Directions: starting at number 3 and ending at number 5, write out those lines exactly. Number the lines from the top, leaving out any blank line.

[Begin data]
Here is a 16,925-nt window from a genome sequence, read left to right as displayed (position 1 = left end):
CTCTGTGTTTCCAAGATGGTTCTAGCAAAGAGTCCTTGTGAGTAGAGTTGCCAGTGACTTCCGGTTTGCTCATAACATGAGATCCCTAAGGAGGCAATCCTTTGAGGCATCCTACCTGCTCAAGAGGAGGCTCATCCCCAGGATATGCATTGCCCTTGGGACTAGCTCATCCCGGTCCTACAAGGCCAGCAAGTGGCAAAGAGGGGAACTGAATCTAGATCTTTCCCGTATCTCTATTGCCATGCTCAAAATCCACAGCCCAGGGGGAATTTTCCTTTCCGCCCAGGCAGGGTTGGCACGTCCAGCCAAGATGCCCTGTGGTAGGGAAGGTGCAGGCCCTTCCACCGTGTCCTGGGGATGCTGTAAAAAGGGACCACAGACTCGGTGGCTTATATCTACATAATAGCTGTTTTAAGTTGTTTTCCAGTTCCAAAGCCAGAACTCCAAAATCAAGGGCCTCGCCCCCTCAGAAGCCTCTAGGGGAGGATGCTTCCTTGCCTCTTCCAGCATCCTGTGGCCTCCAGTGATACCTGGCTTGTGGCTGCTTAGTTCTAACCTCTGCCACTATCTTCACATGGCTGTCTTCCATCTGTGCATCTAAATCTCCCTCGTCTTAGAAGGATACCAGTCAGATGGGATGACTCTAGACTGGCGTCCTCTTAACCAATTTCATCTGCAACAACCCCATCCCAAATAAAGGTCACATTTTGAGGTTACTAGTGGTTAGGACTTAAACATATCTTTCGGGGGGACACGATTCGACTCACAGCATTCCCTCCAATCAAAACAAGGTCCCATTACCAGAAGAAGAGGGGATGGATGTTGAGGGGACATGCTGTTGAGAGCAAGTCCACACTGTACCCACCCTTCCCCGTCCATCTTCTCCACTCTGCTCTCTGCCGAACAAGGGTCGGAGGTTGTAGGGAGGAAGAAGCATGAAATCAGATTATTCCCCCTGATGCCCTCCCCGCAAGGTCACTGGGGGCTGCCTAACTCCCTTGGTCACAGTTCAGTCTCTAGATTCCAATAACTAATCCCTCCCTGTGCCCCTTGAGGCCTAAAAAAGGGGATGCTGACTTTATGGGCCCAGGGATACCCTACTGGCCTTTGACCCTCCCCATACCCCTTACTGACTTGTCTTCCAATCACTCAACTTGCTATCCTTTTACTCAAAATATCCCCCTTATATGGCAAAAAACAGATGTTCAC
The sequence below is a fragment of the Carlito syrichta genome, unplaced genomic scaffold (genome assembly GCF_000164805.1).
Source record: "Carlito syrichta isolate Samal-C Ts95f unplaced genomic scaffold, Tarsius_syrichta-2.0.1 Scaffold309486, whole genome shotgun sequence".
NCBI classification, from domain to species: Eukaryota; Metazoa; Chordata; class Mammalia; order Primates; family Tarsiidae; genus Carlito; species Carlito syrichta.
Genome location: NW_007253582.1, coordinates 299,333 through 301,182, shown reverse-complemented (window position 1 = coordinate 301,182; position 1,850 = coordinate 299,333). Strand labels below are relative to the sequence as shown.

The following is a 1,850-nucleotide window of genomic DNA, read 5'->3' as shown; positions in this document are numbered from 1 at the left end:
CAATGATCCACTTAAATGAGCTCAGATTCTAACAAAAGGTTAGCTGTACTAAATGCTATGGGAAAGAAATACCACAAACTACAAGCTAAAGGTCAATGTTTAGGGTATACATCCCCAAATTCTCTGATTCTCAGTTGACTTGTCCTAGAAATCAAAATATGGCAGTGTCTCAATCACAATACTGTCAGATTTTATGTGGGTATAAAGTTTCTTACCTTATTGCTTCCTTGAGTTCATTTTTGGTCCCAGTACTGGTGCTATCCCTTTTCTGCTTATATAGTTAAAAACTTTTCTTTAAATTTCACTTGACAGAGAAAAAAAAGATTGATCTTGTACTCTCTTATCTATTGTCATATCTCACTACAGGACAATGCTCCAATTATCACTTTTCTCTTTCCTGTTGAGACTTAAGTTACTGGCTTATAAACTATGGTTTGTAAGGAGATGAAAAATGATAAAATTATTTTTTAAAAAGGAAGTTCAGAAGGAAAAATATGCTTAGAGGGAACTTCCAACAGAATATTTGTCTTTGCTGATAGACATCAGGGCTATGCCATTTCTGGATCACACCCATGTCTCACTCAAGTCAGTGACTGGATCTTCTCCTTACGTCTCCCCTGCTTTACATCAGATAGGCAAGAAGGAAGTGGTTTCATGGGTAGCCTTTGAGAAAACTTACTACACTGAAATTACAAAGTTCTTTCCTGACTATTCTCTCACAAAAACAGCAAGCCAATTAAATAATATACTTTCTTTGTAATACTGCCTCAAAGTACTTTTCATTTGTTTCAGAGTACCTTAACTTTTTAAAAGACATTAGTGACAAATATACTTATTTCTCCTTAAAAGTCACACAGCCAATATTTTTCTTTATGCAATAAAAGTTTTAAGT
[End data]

The sequence below is a fragment of the Carlito syrichta genome, unplaced genomic scaffold (genome assembly GCF_000164805.1).
Source record: "Carlito syrichta isolate Samal-C Ts95f unplaced genomic scaffold, Tarsius_syrichta-2.0.1 Scaffold309486, whole genome shotgun sequence".
NCBI classification, from domain to species: Eukaryota; Metazoa; Chordata; class Mammalia; order Primates; family Tarsiidae; genus Carlito; species Carlito syrichta.